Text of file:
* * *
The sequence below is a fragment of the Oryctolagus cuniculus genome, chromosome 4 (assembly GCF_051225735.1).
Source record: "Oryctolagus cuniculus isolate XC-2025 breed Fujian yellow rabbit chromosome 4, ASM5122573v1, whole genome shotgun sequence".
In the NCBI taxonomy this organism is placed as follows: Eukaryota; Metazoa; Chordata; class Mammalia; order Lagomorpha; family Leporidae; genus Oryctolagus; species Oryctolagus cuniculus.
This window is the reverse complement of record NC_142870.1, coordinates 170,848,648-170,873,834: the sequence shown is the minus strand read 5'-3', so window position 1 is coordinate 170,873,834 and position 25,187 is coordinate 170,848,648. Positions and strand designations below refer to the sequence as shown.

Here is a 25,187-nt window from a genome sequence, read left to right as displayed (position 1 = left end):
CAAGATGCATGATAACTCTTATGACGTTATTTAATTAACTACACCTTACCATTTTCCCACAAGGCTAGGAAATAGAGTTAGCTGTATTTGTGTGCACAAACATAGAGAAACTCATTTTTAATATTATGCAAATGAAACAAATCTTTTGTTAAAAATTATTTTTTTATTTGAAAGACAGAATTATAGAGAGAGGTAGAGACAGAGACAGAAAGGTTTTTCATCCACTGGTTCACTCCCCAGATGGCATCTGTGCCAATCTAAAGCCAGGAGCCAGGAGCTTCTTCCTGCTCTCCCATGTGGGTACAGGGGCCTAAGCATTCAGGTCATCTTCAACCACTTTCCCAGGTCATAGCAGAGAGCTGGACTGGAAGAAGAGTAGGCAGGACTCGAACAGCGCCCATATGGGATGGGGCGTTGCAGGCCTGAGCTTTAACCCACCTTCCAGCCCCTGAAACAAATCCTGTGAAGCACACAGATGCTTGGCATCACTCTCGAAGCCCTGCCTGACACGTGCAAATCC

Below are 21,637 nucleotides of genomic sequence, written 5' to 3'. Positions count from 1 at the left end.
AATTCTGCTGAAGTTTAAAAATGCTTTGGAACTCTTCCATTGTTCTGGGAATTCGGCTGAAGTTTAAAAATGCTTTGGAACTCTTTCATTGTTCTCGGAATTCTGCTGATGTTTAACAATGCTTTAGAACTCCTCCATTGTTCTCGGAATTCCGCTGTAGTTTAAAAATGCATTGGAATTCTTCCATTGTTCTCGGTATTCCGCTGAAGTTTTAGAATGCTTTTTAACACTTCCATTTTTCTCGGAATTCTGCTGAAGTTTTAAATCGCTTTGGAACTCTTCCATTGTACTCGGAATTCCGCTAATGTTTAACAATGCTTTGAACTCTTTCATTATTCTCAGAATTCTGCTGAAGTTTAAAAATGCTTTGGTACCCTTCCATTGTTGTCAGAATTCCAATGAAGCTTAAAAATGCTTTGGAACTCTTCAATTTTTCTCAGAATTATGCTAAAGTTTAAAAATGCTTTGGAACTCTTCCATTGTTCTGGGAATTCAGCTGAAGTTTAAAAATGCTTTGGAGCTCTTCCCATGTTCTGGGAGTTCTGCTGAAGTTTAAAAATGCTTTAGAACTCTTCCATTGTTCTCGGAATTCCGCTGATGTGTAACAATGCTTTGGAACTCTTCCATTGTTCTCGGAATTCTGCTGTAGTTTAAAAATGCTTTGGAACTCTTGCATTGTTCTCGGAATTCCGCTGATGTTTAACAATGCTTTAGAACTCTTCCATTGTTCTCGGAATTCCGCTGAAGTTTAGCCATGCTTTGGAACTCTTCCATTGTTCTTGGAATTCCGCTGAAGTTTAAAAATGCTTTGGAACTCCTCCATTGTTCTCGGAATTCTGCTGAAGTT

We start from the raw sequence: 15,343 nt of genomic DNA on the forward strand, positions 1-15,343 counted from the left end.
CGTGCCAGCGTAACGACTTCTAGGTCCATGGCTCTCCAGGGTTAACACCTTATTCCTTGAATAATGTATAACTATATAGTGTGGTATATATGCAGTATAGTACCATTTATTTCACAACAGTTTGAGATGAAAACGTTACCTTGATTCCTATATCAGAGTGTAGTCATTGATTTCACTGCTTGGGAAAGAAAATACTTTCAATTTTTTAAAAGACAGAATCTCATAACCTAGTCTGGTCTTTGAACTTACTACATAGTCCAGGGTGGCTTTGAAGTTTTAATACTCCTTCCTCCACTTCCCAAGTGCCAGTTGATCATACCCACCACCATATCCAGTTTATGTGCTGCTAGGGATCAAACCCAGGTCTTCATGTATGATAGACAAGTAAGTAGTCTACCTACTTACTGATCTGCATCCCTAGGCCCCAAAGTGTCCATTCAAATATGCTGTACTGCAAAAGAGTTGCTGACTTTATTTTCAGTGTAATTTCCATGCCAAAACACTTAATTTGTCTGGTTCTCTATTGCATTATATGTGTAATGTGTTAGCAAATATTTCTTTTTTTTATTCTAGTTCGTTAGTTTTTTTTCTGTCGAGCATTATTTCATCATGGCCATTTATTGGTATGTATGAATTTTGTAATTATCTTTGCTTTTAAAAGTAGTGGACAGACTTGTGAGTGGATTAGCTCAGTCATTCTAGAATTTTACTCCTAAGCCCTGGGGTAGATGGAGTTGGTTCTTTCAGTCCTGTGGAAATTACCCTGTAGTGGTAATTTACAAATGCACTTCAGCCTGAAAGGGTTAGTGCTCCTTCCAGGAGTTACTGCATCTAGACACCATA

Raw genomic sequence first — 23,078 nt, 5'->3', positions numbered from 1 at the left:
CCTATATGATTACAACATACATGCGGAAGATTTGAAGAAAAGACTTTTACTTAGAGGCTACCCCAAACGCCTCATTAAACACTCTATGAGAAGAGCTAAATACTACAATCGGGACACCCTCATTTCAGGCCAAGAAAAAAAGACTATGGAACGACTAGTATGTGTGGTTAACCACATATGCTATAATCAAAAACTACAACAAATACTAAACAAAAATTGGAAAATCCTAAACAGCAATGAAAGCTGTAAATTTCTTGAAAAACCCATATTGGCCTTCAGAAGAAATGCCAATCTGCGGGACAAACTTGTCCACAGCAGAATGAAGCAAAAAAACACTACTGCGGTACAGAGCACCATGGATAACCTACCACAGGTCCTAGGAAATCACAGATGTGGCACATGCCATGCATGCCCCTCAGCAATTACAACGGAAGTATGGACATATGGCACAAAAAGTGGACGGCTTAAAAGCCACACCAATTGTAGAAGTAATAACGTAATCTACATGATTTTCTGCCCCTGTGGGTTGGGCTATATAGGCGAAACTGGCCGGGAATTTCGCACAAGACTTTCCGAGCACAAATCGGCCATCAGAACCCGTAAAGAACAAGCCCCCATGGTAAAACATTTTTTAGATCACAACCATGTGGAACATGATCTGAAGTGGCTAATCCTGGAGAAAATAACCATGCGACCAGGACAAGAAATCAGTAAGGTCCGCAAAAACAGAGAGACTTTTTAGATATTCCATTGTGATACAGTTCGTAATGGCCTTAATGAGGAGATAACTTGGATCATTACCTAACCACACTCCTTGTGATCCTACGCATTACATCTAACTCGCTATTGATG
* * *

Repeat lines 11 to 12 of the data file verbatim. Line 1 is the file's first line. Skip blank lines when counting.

Raw genomic sequence first — 23,078 nt, 5'->3', positions numbered from 1 at the left:
CCTATATGATTACAACATACATGCGGAAGATTTGAAGAAAAGACTTTTACTTAGAGGCTACCCCAAACGCCTCATTAAACACTCTATGAGAAGAGCTAAATACTACAATCGGGACACCCTCATTTCAGGCCAAGAAAAAAAGACTATGGAACGACTAGTATGTGTGGTTAACCACATATGCTATAATCAAAAACTACAACAAATACTAAACAAAAATTGGAAAATCCTAAACAGCAATGAAAGCTGTAAATTTCTTGAAAAACCCATATTGGCCTTCAGAAGAAATGCCAATCTGCGGGACAAACTTGTCCACAGCAGAATGAAGCAAAAAAACACTACTGCGGTACAGAGCACCATGGATAACCTACCACAGGTCCTAGGAAATCACAGATGTGGCACATGCCATGCATGCCCCTCAGCAATTACAACGGAAGTATGGACATATGGCACAAAAAGTGGACGGCTTAAAAGCCACACCAATTGTAGAAGTAATAACGTAATCTACATGATTTTCTGCCCCTGTGGGTTGGGCTATATAGGCGAAACTGGCCGGGAATTTCGCACAAGACTTTCCGAGCACAAATCGGCCATCAGAACCCGTAAAGAACAAGCCCCCATGGTAAAACATTTTTTAGATCACAACCATGTGGAACATGATCTGAAGTGGCTAATCCTGGAGAAAATAACCATGCGACCAGGACAAGAAATCAGTAAGGTCCGCAAAAACAGAGAGACTTTTTAGATATTCCATTGTGATACAGTTCGTAATGGCCTTAATGAGGAGATAACTTGGATCATTACCTAACCACACTCCTTGTGATCCTACGCATTACATCTAACTCGCTATTGATG